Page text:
Calling all computer Guru's .....

Is there a way to lock a hard drive - even a BOIS password protected one - so that it cannot be reformatted by anyone other than yourself ?

The reason for asking although quite incidental :-
Recently bought a laptop with a TFT screen. It arrives a week later than promised, no big deal. Open box turn on and hey presto there’s a pixel on the screen that doesn’t work. Phone the supplier, and after an hour - “call us back tomorrow for a collection time”
Phone the next day “you are who? we have no record of you calling, just send it back to us, what’s wrong with it? duff screen, oh how many pixels? one! we don’t normally have them back for that” (this call took another hour)
At this point I start to get suspicious, check dejanews amongst others with the supplier name, oh s**t this companies customer service is known for all the wrong reasons.
Phone a friend far more wise than I in computer matters he informs me that TFT screens are famous for non reliability.
Oh great, so instead of sending the laptop back send a letter to the customer services department, just stating that they’ve supplied me with defective goods, and I want written assurance that they are going to replace the screen.
A week later a letter comes back in which they state regarding the screen problem
" The industry standard is to divide the screen into three, the centre part is zone A and to the left and right of the centre are classed as zone B. The industry standard allows 1 defective pixel in zone A and 2 defective pixels in zone B, or 2 pixels in total (zone A and zone B)"
Oh and “back up all data as the hard drive will be reset to factory spec to ensure that the drivers are installed and functioning correctly”
Well this gets me really mad, firstly they are saying that if I send back this laptop with 1 pixel out on the screen then by the standards they set I could end up with one with 2 pixels out. Secondly, and I’m only guessing at this, why do they need to do a re-format complete with all that crap they put on there if it is only a screen replacement. After all, if you replace a monitor on a PC with an identical one you don’t need to re-install the drivers.
Anyhow, altogether disgruntled by now I resort to drastic means, call my solicitor (Lawyer) and explain the situation.
Ah well he says, if that’s the industry standard then what are we supposed to do. I tell him that if he bought a new car and it had a chip in the windscreen (shield) or on the paintwork and the manufacturer tells him that’s within industry standards would he accept that? Well no, that’s against the sale of goods act and the consumer goods act, which also gives rights to compensation.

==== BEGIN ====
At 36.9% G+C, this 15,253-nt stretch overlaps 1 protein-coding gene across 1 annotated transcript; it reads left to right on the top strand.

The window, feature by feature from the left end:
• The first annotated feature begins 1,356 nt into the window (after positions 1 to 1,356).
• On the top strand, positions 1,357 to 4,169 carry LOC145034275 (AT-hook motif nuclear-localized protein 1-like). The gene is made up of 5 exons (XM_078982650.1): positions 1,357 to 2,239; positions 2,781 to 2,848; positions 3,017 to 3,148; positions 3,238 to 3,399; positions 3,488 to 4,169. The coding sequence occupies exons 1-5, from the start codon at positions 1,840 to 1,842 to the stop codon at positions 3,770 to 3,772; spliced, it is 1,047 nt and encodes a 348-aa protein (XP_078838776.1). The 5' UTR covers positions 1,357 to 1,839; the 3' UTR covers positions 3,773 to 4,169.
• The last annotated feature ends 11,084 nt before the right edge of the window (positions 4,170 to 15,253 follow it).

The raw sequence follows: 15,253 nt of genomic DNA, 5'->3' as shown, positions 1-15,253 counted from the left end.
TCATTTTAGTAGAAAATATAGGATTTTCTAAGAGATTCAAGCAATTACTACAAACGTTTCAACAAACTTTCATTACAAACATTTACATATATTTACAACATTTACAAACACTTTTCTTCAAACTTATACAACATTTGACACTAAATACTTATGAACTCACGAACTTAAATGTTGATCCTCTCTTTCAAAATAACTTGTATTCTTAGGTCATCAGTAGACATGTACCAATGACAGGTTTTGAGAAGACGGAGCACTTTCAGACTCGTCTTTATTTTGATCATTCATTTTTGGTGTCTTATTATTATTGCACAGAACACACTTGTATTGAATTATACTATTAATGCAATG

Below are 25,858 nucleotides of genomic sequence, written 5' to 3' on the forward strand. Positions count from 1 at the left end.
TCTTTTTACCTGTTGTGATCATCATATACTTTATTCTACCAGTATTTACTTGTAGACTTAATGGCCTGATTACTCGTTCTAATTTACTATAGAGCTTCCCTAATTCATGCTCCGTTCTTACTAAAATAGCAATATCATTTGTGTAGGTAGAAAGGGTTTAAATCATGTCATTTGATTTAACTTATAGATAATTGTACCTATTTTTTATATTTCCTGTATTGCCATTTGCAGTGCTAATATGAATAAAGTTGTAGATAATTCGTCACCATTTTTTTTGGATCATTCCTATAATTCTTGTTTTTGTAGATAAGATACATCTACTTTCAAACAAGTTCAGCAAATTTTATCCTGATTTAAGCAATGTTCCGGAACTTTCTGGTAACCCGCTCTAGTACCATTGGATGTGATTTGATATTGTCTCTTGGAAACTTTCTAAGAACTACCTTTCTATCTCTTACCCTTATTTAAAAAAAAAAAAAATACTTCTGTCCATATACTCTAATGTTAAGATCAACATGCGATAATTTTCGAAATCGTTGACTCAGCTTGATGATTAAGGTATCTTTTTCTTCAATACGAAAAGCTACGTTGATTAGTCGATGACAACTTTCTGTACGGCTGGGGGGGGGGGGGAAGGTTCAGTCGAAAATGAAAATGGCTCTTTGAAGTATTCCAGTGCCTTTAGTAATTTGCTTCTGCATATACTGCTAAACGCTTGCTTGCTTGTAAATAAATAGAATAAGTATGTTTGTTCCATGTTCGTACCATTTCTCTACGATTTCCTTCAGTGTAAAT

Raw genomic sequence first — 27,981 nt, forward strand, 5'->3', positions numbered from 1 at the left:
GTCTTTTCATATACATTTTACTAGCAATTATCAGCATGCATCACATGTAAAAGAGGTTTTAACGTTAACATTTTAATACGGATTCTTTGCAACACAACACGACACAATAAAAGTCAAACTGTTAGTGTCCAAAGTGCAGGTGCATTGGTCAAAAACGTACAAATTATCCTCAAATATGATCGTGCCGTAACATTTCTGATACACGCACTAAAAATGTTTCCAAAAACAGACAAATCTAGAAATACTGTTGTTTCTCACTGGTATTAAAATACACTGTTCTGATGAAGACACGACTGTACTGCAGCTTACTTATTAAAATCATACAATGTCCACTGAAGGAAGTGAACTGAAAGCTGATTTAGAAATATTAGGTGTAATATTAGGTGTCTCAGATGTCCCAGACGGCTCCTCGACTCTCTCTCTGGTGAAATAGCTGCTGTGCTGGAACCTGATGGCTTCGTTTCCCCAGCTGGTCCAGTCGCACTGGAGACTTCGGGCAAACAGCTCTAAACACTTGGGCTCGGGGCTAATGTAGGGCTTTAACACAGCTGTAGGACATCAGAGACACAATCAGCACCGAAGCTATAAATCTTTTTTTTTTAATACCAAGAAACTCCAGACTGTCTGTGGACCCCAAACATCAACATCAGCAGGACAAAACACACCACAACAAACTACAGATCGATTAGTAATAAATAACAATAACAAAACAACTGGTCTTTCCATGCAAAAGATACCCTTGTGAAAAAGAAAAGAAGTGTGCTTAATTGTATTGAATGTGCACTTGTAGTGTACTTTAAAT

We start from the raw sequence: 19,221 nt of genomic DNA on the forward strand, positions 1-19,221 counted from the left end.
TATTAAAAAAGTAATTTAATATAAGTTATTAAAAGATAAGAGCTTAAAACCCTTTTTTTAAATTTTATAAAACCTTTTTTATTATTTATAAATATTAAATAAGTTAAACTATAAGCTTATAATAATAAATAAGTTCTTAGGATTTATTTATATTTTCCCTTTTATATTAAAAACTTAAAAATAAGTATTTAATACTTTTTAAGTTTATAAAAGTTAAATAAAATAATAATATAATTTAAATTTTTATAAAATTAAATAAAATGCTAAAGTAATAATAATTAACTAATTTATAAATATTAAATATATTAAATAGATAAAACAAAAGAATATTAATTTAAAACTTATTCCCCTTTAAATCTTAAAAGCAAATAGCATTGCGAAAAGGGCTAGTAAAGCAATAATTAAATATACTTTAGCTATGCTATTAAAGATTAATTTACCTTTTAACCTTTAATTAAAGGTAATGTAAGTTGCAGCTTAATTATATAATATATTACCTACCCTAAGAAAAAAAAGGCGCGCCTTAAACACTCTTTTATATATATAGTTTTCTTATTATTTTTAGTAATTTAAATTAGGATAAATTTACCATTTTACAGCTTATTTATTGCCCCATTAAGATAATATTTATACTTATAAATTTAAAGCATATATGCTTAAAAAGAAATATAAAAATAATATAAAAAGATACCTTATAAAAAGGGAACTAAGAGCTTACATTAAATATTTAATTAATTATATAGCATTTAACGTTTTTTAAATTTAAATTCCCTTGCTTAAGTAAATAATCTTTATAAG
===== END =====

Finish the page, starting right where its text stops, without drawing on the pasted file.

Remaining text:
Now were getting somewhere, but the upshot is I still have to send the damn thing back to give them the opportunity to repair to my satisfaction, the compensation bit is a separate issue whether they do or don’t repair to satisfaction apparently.
The end to this being that I’d like to lock the hard drive good and proper. It’s not that I have anything to hide, but the principle matters, I cant remove it as that would invalidate the warranty, so if anyone knows a way to do this, or even if it’s possible I’d be most grateful for any info.

Blessed are the Cheesemakers


I feel for you. Unfortunately, you’re screwed, unless you can get them to feel sorry for you. I had a similar problem with a DELL laptop. Actually, when there was a shortage of LCDs about a year ago, we received a lot of screens with dead pixels. Even with the weight of future purchases of large corporation, they said “If it’s within spec, there’s nothing we can do about it! Thank you for calling.”
That said, a friend of mine bought a Mac laptop a while back. It had one dead pixel so he called in to complain - thinking that he was going to get the typical “it’s in spec” runaround. Instead, Apple was very apologetic and had him take it to a local repair shop. He had his computer (with a new LCD) back in operation at home within a couple of hours. A day or so later he received a phone call from the Apple service center, again to apologize for the inconvenience and to make sure that the problem had been dealt with promptly and effectively. There’s service… and then there’s SERVICE.

Point B. Never ever, ever give your PC to any kind of service people without backing up your hard disk. It seems to be the industry standard thing to do with PCs - “If in doubt, wipe the disk…” I know it’s insane, but these are not rational people you’re dealing with.

I don’t know of any way to physically or logically lock your drive to prevent a reformat.

as for your question on how to avoid a format w/o passwording the BIOS – the only thing I can think of is to delete the format command from the system – but then any computer techs have their own system disks and will be more than able to format the system w/o using your HDD – in short, your screwed

this may be oversimplification, but why don’t you just send it back without the hard drive?

because as he stated, removing the HD would void his warrenty.

And keep a tech from being able to re-format it? No. There is no way to prevent the disk from being re-formatted short of the drive having read only mode jumpers you could set (some do) and even these could be re-set. Back up your data and send it clean.